- Place ½ cup cold water in a large heatproof bowl (this will be used as a double boiler later, so choose an appropriate bowl!). Sprinkle gelatin over the top of the water. Don't stir it; the gelatin will soak up the water.
- Fill a medium saucepan halfway with water and place on stove over medium-low heat to bring water to a simmer.
- Meanwhile, in another medium saucepan over medium-high heat, stir together the sugar, ½ cup (164 grams) corn syrup, and ½ cup water. If you have a candy thermometer, clip it on the side of the saucepan.
- Put the remaining ½ cup (164 grams) of corn syrup in the bowl of an electric stand mixer fitted with a whisk attachment.
- When water is simmering in your first pan, place the bowl of gelatin over it and stir with a spatula until the gelatin melts. Remove from pan. With mixer on low speed, slowly pour the gelatin into the corn syrup. Keep the mixer on low.
- By this time, the sugar mixture should be about ready, in "soft ball" stage (between 235-240°F; it will have become transparent and amber in color). When it gets to this stage, remove it from the heat and take out the thermometer. Return the saucepan to medium heat for 1 minute, then slowly pour the sugar mixture into the gelatin mixture.
- Turn the mixer to medium-high for 5 minutes. The mixture will get white and fluffy. Add vanilla extract and salt, then turn the speed all the way up for 1 minute.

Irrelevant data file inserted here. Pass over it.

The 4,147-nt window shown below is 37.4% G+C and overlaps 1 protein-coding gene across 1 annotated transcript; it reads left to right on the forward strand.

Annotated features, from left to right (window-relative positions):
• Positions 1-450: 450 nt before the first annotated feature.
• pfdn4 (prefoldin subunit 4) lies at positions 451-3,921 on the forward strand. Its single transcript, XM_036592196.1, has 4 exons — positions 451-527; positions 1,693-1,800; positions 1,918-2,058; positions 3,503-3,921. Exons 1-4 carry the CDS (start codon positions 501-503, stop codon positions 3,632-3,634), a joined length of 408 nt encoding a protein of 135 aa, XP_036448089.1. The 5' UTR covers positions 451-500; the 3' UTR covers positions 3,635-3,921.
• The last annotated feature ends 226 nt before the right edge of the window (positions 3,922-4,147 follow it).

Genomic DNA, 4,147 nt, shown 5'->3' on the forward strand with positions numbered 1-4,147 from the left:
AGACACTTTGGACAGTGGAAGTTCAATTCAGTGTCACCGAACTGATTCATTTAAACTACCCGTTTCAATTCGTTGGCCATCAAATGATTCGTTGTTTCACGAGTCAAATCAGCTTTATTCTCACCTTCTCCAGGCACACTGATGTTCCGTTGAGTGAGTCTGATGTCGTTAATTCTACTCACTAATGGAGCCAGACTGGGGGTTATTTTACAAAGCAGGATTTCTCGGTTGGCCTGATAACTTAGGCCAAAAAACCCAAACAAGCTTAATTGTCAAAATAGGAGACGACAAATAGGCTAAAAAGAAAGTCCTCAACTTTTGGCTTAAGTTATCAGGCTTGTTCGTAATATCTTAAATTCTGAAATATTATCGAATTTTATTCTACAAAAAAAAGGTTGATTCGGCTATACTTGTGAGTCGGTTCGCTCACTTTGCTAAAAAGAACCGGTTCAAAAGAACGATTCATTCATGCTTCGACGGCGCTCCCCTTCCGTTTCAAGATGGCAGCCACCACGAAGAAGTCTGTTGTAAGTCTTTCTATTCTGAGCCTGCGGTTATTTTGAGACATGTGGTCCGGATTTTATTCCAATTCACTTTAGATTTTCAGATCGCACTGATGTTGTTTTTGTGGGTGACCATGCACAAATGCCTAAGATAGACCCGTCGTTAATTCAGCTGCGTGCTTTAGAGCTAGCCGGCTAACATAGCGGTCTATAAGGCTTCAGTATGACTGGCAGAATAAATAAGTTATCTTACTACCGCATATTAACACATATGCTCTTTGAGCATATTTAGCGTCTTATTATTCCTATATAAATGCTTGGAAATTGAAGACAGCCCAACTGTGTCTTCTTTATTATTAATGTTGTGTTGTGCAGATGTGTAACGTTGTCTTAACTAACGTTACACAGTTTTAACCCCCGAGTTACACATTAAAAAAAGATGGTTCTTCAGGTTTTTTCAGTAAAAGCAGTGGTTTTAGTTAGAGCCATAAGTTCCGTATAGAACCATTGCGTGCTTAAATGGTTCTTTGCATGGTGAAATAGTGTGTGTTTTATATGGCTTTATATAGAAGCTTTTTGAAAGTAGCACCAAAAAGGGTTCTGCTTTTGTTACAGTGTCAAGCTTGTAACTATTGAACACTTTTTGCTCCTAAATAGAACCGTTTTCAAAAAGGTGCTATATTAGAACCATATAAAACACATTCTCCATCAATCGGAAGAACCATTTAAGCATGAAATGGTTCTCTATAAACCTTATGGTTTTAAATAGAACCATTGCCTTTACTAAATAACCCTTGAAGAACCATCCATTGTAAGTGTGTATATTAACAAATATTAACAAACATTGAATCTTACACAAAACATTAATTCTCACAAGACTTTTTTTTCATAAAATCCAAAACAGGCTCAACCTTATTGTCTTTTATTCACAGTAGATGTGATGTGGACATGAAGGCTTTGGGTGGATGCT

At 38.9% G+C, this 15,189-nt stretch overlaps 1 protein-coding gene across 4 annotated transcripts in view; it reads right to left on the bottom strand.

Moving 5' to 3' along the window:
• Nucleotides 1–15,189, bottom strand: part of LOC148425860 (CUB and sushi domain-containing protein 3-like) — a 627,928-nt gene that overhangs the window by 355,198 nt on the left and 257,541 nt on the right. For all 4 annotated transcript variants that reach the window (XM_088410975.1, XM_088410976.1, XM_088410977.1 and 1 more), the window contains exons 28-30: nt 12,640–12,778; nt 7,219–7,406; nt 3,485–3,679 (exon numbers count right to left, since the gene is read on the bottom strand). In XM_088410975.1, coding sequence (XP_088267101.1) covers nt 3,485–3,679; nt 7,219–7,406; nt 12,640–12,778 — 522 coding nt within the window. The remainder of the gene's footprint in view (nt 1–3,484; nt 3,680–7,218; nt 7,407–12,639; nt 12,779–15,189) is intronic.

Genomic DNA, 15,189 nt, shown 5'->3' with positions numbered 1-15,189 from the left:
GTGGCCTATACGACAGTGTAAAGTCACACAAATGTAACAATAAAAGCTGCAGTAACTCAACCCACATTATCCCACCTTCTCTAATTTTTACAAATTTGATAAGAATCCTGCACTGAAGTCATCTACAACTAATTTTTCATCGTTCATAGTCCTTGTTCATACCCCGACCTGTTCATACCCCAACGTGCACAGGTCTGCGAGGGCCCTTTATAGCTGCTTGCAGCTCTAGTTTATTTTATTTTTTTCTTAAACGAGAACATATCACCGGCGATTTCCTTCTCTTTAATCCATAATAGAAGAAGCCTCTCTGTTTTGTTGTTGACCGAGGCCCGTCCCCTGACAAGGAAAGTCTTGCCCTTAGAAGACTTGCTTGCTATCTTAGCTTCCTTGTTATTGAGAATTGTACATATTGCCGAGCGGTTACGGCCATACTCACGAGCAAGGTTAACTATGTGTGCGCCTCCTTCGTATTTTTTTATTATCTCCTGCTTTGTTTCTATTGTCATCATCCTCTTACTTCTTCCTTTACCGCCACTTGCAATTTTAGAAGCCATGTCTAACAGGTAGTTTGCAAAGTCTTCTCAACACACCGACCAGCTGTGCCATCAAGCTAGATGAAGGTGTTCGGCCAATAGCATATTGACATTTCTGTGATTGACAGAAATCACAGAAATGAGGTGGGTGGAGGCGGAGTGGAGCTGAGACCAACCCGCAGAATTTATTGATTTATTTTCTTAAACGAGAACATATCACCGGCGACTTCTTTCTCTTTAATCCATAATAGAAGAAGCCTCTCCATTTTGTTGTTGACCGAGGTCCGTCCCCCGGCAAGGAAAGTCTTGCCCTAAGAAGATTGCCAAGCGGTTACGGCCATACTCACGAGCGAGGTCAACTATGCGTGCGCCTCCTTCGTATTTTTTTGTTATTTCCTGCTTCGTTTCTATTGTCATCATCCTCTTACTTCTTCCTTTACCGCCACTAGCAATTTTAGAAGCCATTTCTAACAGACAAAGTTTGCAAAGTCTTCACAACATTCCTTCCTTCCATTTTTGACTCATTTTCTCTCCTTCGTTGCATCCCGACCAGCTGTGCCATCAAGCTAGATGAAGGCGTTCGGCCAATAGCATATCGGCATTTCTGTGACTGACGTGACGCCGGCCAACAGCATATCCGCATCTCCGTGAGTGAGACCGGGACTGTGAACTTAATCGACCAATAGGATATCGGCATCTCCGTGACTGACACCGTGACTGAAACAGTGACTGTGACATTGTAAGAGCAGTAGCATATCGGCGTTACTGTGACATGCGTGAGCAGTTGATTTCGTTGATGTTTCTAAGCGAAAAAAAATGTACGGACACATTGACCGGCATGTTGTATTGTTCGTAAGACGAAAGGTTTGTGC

- Quickly pour the marshmallow fluff into your prepared pan and smooth the top with a spatula. Sprinkle the top with sifted confectioners' sugar. Chill for at least 3 hours, uncovered.
- Using a knife, loosen the edges of the marshmallow slab and remove it with your hands onto a surface lightly dusted with confectioners' sugar.
- Sift ½ cup of confectioners' sugar into a bowl. Grease your cookie cutter with shortening, and dip in confectioners' sugar before cutting out shapes. This will help prevent the marshmallow from sticking inside the cutter. Push out the marshmallow shape and roll each in confectioners' sugar to coat the sticky edges. After all shapes have been cut out, cut the remaining pieces of the marshmallow slab into pieces with a knife, rolling each piece in confectioners' sugar. Store them in an air-tight container to eat or use for s'mores or hot chocolate.
- In a microwave-safe bowl, microwave chocolate chips and 1 tablespoon shortening for 1 minute on 70% power. Stir, and return to the microwave for 10-15 second intervals, stirring after each, until chips are completely melted. Do not microwave on full power, or you will burn the chocolate. Alternatively, melt the chocolate and shortening in a heat-proof bowl over a double boiler.
- Crush graham crackers into small pieces into a bowl. Insert a stick/straw into the base of each marshmallow. I found that it helped to twist the sticks as I pushed them in. Dip the top of each marshmallow in the melted chocolate. Sprinkle graham cracker crumbs over the wet chocolate. I used a small bowl underneath the marshmallow to catch the crumbs as I did this. Shake off any excess crumbs over your catch-bowl, then place the marshmallow pops on wax paper to dry for about an hour, or until chocolate has hardened.